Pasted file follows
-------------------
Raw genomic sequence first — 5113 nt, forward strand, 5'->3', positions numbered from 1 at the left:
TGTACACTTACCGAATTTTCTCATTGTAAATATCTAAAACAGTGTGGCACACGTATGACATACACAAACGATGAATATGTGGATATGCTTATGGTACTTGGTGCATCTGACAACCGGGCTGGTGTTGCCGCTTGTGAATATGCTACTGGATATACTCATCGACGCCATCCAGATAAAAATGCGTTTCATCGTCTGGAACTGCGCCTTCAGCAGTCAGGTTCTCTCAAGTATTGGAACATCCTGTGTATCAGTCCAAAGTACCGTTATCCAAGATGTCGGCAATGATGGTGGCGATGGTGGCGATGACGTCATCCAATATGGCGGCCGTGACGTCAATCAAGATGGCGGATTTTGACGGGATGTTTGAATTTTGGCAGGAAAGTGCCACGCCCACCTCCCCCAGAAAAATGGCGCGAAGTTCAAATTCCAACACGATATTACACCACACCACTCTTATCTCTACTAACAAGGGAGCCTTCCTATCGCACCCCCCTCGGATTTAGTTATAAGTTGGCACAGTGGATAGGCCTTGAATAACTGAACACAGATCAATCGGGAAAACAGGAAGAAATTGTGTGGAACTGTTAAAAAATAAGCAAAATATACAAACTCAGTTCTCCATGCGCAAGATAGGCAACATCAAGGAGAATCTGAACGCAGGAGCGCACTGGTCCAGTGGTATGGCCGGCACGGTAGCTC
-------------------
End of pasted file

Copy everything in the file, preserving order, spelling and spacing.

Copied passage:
Raw genomic sequence first — 5113 nt, forward strand, 5'->3', positions numbered from 1 at the left:
TGTACACTTACCGAATTTTCTCATTGTAAATATCTAAAACAGTGTGGCACACGTATGACATACACAAACGATGAATATGTGGATATGCTTATGGTACTTGGTGCATCTGACAACCGGGCTGGTGTTGCCGCTTGTGAATATGCTACTGGATATACTCATCGACGCCATCCAGATAAAAATGCGTTTCATCGTCTGGAACTGCGCCTTCAGCAGTCAGGTTCTCTCAAGTATTGGAACATCCTGTGTATCAGTCCAAAGTACCGTTATCCAAGATGTCGGCAATGATGGTGGCGATGGTGGCGATGACGTCATCCAATATGGCGGCCGTGACGTCAATCAAGATGGCGGATTTTGACGGGATGTTTGAATTTTGGCAGGAAAGTGCCACGCCCACCTCCCCCAGAAAAATGGCGCGAAGTTCAAATTCCAACACGATATTACACCACACCACTCTTATCTCTACTAACAAGGGAGCCTTCCTATCGCACCCCCCTCGGATTTAGTTATAAGTTGGCACAGTGGATAGGCCTTGAATAACTGAACACAGATCAATCGGGAAAACAGGAAGAAATTGTGTGGAACTGTTAAAAAATAAGCAAAATATACAAACTCAGTTCTCCATGCGCAAGATAGGCAACATCAAGGAGAATCTGAACGCAGGAGCGCACTGGTCCAGTGGTATGGCCGGCACGGTAGCTC